BY AL MCAFFREY
I’ve already discussed [see columns posted 3.14.13 and 3.20.13] how Senate Bill 1062 – to change Oklahoma’s current workers compensation system to an administrative one – would hurt injured workers and employers. Now I want to talk about how this measure will negatively impact all Oklahoma taxpayers.
First of all, SB 1062 sets up a bureaucratic three-member Workers’ Compensation Commission. This administrative agency would be required to co-exist with the present Workers’ Comp Court to handle open claims for up to 25 years.
The bill allows the Commission to hire any administrative law judges and staff necessary to carry out the provisions of the proposed law. The problem is that there is no limit to the number of judges that can be hired, meaning Oklahoma taxpayers could be faced with millions in new salaries.
The measure also sets up a Court of Existing Claims to handle open claims of the Workers’ Comp Court. The new Court of Existing Claims will have four judges. The Judicial Nominating Commission will continue to be involved. The bill, however, will cut short the terms of all currently serving judges on Jan. 1, 2014. This is unconstitutional and will result in substantial litigation at taxpayer expense.
The greatest impact upon taxpayers would be the necessity of maintaining dual systems for at least 20 years. The Oklahoma Supreme Court, in my opinion, will not allow the Legislature to shut down the Oklahoma Workers’ Comp Court and deny thousands of injured workers due process.
Even if the number of Workers’ Comp Court judges could be cut in half in a few years, the estimated cost of maintaining the Workers’ Comp Court for 20 years, at current dollars, would be approximately $100 million. That is an unsustainable amount for Oklahomans.
We’d also have the added the expense of the companion administrative system, which would cost much more. Without question, administrative systems cost more than court systems.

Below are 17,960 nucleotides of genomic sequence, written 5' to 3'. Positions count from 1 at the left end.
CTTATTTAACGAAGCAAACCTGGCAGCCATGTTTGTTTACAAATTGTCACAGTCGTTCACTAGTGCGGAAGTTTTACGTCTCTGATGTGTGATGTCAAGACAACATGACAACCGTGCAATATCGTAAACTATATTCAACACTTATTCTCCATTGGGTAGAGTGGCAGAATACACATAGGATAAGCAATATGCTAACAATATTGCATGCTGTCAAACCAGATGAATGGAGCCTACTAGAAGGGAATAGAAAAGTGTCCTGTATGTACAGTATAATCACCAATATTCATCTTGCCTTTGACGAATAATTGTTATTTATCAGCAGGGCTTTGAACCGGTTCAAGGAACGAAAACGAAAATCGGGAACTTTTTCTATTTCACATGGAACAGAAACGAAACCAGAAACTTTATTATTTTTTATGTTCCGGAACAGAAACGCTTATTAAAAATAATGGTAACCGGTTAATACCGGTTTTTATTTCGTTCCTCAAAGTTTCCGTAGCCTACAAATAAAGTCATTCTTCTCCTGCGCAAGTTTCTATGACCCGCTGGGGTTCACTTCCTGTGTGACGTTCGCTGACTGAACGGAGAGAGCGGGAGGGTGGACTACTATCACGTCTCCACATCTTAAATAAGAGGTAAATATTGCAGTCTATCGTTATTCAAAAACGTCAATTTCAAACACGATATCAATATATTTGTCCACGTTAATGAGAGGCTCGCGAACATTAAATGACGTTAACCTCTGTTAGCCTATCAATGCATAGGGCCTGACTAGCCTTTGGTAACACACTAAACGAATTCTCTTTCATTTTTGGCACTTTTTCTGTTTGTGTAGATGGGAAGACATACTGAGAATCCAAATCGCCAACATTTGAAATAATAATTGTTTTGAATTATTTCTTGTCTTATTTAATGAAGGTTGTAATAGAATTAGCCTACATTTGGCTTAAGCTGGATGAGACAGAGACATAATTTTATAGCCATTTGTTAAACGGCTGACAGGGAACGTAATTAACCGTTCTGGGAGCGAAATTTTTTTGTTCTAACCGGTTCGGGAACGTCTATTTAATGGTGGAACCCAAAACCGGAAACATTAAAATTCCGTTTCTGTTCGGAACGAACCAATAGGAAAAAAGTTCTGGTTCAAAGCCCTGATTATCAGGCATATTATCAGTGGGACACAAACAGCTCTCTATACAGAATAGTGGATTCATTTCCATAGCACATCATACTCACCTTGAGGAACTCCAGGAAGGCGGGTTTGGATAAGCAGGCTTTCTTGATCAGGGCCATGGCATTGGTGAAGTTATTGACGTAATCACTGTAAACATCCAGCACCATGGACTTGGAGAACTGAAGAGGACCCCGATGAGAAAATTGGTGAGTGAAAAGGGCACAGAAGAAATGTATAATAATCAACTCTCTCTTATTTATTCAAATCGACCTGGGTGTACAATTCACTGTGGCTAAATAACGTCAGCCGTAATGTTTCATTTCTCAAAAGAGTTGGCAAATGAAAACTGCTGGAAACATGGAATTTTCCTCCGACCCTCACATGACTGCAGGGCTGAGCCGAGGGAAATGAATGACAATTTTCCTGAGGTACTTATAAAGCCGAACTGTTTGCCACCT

From the latest Arkansas annual report, only 4,000 cases were assigned to the 11 administrative law judges of the Arkansas Workers’ Comp Commission in 2010. The Commission has 112 employees with a $10 million annual budget.
Oklahoma has 76 employees with a state budget of only $6.6 million. The 10 Oklahoma workers’ comp judges handled three times as many claims as the judges in Arkansas. Oklahoma’s administrative cost is about $550 per case assigned to a judge – compared to $2,500 per case in Arkansas. Oklahoma’s system of a judge resolving a claim is five times more cost efficient than Arkansas.
In comparison, Missouri has an annual budget of about $12 million and adjudicates about the same number of claims as Oklahoma. The cost per case assigned to a judge in Missouri, however, is approximately $880.
It’s estimated that a bureaucratic administrative system with an unlimited number of administrative law judges, rate experts, and added personnel, could cost more than the $10 million Arkansas pays each year, yet Arkansas has only about half the number of workplace injuries Oklahoma has.
If Oklahoma can fund an administrative system for just $12 million annually, that still adds up to a cost of $240 million over 20 years for the dual systems.
The math is simple. During the next 20 years, Oklahoma taxpayers could foot the bill for an additional $200 million just to allow employers more control over their workers’ comp claims. Just several more reasons why SB 1062 is bad for Oklahoma!
– Sen. Al McAffrey, D-Oklahoma City, represents District 46 in the Oklahoma Senate